European Investment Bank’s Irish funding up 35% last year

Higher level of investment in infrastructural ‘projects reflected the accelerated pace of economic activity’

Thu, Feb 20, 2014, 01:00



Ireland received almost €680 million from the European Investment Bank last year, a 35 per cent increase on 2012.

The European Investment Bank’s vice-president Jonathan Taylor said the higher level of investment in infrastructural projects reflected the accelerated pace of economic activity and appetite for investment in Ireland, as the country prepared to exit its rescue programme.

Vodafone was the largest recipient of funding, receiving a €117 million investment for the development of high- speed communications in rural areas. ESB and Bord Gáis received €100 million and €90 million respectively, the latter accepting an investment for the construction of onshore wind farms, a contentious issue in some parts of the country.

A €100 million capital investment in 49 schools across the Republic, a €100 million contribution to the University of Limerick’s capital development plan, and an upgrade of road networks were among last year’s investments.


Lending initiative
In addition, the bank helped finance a €200 million lending initiative with AIB designed to encourage lending to small businesses, following a similar programme in 2011.

Speaking following a press conference in Brussels yesterday to mark the publication of the 2013 annual report, Mr Taylor indicated that there were a number of projects in the pipeline for Ireland in the coming months.

“The Luas and N17 road projects are expected to be signed shortly. We have seen a significant interest from outside investors, as international investors re-engage with Ireland,” he said.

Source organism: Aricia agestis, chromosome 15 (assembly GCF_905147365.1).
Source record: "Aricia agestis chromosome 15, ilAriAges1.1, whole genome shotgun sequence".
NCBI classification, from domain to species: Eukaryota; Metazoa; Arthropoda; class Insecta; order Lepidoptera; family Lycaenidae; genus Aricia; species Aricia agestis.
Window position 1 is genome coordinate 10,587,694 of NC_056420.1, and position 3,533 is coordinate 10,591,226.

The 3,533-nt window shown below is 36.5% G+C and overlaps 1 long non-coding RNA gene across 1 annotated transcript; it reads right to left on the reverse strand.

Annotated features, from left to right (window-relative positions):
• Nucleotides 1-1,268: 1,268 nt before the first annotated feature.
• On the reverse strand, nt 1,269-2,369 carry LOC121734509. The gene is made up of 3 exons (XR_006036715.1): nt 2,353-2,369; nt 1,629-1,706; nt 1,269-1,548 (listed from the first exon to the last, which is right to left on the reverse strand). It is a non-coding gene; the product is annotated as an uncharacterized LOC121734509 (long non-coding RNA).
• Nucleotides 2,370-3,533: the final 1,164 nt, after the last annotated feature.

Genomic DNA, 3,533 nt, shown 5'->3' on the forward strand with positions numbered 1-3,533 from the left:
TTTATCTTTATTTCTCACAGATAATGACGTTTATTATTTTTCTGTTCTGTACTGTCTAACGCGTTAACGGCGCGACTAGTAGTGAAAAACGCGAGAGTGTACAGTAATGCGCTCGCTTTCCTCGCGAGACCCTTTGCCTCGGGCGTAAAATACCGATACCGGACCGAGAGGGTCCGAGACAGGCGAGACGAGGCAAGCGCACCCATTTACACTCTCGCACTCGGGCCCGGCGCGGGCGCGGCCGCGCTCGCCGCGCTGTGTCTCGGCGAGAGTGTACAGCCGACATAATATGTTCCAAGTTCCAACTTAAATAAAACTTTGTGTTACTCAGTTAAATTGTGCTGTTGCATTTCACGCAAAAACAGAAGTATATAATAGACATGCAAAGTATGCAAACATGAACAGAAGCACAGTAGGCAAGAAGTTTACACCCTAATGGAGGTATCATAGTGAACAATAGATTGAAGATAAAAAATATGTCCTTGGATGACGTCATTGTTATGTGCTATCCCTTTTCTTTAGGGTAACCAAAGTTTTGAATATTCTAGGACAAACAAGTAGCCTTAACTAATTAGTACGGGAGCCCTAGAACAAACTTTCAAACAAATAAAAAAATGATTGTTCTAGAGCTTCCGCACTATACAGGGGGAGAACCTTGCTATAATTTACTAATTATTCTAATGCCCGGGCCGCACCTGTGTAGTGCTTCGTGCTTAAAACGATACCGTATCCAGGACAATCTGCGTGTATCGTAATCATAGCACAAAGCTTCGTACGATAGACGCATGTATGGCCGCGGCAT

Owned by the 28 EU member states, the European Investment Bank is an institution of the European Union. The bank borrows from international capital markets and lends to investment projects in member states and non-EU countries at a low interest rate, providing long-term financing for infrastructure-type projects.

The Luxembourg-based bank, which has a triple-A rating, had total assets of €512 billion at the end of 2013.


Investment possibilities
Executives of the bank are expected to visit Dublin in early March when a number of new investments will be announced. An update on a planned €110 million investment in the first phase of construction of the new Dublin Institute of Technology (DIT) campus is expected. Mr Taylor said the EIB is also in talks with a number of universities about investment possibilities. It is also keen to explore large-scale private sector investment possibilities, he said, such as corporate research.

The 35 per cent increase in Ireland’s funding from the bank last year brings the bank’s total investment in Ireland since 2009 to €2.9 billion.

The bank, which also finances a number of projects in non-EU states, yesterday confirmed it was freezing all investment activity in Ukraine in light of the escalation in violence in the capital Kiev. The bank has invested in infrastructural projects in the country, including the modernisation of air traffic control facilities, the extension of a metro line, and lending arrangements for small firms.

“For the time being the situation is so cruel that it would be politically the wrong signal, but also irresponsible [. . .] to be active on business in Ukraine,” the EIB’s president Werner Hoyer said.